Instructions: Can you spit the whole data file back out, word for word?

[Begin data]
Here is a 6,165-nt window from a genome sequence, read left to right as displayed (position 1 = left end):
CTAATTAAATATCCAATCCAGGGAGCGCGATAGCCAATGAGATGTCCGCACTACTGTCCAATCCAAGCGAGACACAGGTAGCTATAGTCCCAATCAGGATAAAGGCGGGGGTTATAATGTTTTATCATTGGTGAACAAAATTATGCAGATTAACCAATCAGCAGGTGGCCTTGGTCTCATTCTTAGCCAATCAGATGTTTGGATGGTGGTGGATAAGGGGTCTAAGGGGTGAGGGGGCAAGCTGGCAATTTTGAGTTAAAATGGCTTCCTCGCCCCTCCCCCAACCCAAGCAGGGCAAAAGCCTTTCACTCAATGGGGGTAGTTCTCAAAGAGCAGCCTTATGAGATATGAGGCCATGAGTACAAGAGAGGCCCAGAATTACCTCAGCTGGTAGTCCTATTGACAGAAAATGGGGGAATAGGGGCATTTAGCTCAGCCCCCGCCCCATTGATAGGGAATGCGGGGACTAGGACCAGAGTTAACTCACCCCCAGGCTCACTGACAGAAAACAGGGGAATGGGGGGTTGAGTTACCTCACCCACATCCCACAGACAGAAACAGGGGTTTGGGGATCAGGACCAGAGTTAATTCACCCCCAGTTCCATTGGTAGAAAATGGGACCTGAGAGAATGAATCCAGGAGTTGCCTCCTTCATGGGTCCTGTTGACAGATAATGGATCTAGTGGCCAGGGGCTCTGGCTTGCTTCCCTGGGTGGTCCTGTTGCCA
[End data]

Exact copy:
Here is a 6,165-nt window from a genome sequence, read left to right as displayed (position 1 = left end):
CTAATTAAATATCCAATCCAGGGAGCGCGATAGCCAATGAGATGTCCGCACTACTGTCCAATCCAAGCGAGACACAGGTAGCTATAGTCCCAATCAGGATAAAGGCGGGGGTTATAATGTTTTATCATTGGTGAACAAAATTATGCAGATTAACCAATCAGCAGGTGGCCTTGGTCTCATTCTTAGCCAATCAGATGTTTGGATGGTGGTGGATAAGGGGTCTAAGGGGTGAGGGGGCAAGCTGGCAATTTTGAGTTAAAATGGCTTCCTCGCCCCTCCCCCAACCCAAGCAGGGCAAAAGCCTTTCACTCAATGGGGGTAGTTCTCAAAGAGCAGCCTTATGAGATATGAGGCCATGAGTACAAGAGAGGCCCAGAATTACCTCAGCTGGTAGTCCTATTGACAGAAAATGGGGGAATAGGGGCATTTAGCTCAGCCCCCGCCCCATTGATAGGGAATGCGGGGACTAGGACCAGAGTTAACTCACCCCCAGGCTCACTGACAGAAAACAGGGGAATGGGGGGTTGAGTTACCTCACCCACATCCCACAGACAGAAACAGGGGTTTGGGGATCAGGACCAGAGTTAATTCACCCCCAGTTCCATTGGTAGAAAATGGGACCTGAGAGAATGAATCCAGGAGTTGCCTCCTTCATGGGTCCTGTTGACAGATAATGGATCTAGTGGCCAGGGGCTCTGGCTTGCTTCCCTGGGTGGTCCTGTTGCCA